Western immunoblotting. The source of all antibodies is provided in Supplemental Table 4. Cultured cells were washed with cold PBS, scraped, pelleted, and lysed in PBS containing 0.25 M sucrose and 0.05% NP-40 or in a 50 mmol/L Tris-HCl buffer containing 150 mmol/L NaCl, 1% NP-40, 0.5% sodium deoxycholate, and 0.1% sodium dodecyl sulfate (pH 7.5). Both lysis buffers contained protease inhibitor (Thermo Fisher Scientific, catalog 1861278). Following lysis, the mix was centrifuged at 12,000g for 15 minutes at 4°C and the supernatant was collected. Snap-frozen mouse placentas were thawed and homogenized or sonicated in the lysis buffer as above. Total protein concentration was measured using the Pierce BCA Protein Assay Kit (Thermo Fisher Scientific). Protein aliquots (20–30 μg) were separated by 8% to 10% SDS-PAGE and transferred to PVDF membranes (Bio-Rad). Blots were blocked with 5% nonfat milk in Tris-buffered saline with 0.1% Tween 20 (TBST) for 0.5 to 1 hour and incubated with the relevant primary antibody overnight at 4°C. Following TBST washes, membranes were incubated with the appropriate secondary antibody (Supplemental Table 4) for 1 hour at room temperature and enhanced using WesternBright Sirius HRP substrate (Advansta). Chemiluminescence signal was detected using the ChemiDoc MP Gel Imaging System.
Expression, purification, and cross-linking of CGI58 with Sulfo-SBED. Human CGI58 expression sequence was PCR-amplified with primers designed to introduce BamHI and NotI sites using human CGI58 expression plasmid as a template (GE Healthcare Life Sciences, MHS1010-74037 clone 3920855). The PCR product was cloned into the pET-Duet1 plasmid (Addgene plasmid 71146) for bacterial expression. Mouse Cgi58 was PCR-amplified with primers including a His tag and flanked by BamHI/XhoI sites for cloning into pcDNA3.1. Mouse Pnpla2 expression sequence was PCR-amplified with primers that include NotI/KpnI sites for cloning into pFlag-CMV2 (Sigma-Aldrich). Mouse Pnpla9 expression sequence was PCR-amplified with primers that include EcoRI/KpnI sites using mouse Pnpla9 expression plasmid as a template (GE Healthcare Life Sciences, MMM1013-202769194 clone 5329147). The PCR product was cloned into pFlag-CMV2. All constructs were verified by sequencing (GENEWIZ).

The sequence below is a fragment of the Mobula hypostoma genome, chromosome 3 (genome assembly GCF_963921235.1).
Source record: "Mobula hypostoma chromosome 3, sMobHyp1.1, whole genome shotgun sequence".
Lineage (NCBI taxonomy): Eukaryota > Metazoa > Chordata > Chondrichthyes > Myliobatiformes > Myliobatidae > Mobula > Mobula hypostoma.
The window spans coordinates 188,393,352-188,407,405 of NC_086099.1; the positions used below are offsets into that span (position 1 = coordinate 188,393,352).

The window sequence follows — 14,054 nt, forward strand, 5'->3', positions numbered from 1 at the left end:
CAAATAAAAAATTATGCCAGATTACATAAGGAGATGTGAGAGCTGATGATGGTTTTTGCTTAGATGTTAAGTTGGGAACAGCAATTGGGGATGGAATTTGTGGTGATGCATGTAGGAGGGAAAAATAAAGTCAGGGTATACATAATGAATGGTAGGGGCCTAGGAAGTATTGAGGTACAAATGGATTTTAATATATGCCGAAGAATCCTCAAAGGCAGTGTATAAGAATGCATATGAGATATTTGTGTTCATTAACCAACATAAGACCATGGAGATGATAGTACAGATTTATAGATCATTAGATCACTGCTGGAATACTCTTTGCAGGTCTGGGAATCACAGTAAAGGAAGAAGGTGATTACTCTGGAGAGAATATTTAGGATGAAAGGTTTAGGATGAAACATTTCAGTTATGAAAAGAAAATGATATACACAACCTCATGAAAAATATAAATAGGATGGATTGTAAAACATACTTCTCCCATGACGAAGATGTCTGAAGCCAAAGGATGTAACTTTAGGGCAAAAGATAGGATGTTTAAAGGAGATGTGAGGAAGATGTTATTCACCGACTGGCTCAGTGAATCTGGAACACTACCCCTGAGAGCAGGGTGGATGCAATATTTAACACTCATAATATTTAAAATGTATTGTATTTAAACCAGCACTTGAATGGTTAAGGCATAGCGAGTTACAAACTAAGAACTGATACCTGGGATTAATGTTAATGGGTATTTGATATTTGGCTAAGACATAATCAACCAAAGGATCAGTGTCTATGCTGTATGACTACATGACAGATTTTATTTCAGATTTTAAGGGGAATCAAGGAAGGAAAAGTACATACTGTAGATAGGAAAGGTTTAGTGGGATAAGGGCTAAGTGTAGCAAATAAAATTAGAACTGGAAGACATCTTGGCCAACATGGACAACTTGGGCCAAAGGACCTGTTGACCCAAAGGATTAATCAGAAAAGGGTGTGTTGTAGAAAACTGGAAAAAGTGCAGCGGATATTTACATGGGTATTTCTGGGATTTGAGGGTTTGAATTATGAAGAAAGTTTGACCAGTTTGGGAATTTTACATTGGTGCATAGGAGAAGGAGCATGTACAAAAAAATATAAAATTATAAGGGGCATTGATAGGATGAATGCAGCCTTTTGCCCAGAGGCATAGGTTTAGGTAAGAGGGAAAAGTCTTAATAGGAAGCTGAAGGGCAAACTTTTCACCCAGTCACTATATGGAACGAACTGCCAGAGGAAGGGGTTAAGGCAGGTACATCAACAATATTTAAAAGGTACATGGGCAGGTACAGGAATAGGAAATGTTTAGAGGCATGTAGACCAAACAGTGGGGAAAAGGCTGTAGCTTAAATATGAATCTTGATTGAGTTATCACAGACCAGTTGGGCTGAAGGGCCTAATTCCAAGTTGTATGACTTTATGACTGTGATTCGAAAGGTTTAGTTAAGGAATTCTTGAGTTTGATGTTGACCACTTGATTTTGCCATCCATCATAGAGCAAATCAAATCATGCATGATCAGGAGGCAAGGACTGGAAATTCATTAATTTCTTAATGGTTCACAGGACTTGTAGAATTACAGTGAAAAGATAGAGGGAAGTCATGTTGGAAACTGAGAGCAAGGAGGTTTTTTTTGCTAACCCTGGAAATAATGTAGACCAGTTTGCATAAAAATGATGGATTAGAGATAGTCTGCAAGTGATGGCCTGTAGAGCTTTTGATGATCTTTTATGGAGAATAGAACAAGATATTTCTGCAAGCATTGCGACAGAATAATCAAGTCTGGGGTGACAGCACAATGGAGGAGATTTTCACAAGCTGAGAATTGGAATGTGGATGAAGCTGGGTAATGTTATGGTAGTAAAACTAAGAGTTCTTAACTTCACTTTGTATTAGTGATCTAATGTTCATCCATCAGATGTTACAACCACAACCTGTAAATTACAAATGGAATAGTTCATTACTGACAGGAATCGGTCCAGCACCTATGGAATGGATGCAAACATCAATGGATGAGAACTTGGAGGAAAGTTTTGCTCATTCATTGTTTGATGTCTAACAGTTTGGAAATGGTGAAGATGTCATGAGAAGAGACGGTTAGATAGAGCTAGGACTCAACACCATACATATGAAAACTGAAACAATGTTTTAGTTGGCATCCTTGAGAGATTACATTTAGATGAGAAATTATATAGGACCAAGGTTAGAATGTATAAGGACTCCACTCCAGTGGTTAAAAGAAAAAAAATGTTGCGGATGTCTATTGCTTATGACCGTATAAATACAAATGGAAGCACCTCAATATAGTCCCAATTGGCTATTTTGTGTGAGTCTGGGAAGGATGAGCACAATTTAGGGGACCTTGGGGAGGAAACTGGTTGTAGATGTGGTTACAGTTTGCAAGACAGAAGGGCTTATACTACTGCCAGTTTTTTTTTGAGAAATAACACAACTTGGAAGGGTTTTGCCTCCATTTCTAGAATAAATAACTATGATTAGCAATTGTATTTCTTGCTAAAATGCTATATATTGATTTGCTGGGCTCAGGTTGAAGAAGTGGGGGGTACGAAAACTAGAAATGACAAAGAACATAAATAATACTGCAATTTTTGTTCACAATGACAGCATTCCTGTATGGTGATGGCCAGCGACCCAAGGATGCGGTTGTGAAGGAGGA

The plasmid pETDuet-1-His-CGI58 was transformed into Rosetta DE3 competent cells (Sigma-Aldrich), induced with 0.5 mM IPTG, and then grown for an additional 3 hours at 25°C. The cells were pelleted at 4,000g at room temperature and resuspended in PBS that contained 0.5% Triton X-100, 50 μg/mL lysozyme, and protease inhibitors (cOmplete ULTRA Tablets, Roche catalog 05892970001, Sigma-Aldrich). The mixture was sonicated and centrifuged at 100,000g for 1 hour at 4°C, the cell lysate was diluted to reduce the Triton X-100 concentration to 0.1%, and imidazole (5 mM) was added to the lysate. A tricorn column (Sigma-Aldrich) was packed with His-select beads (Sigma-Aldrich) and loaded with the lysate using an Äktaxpress system (GE Healthcare). CGI58 was then eluted with 300 mM imidazole after extensive washes with increasing concentrations of salt (20–80 mM).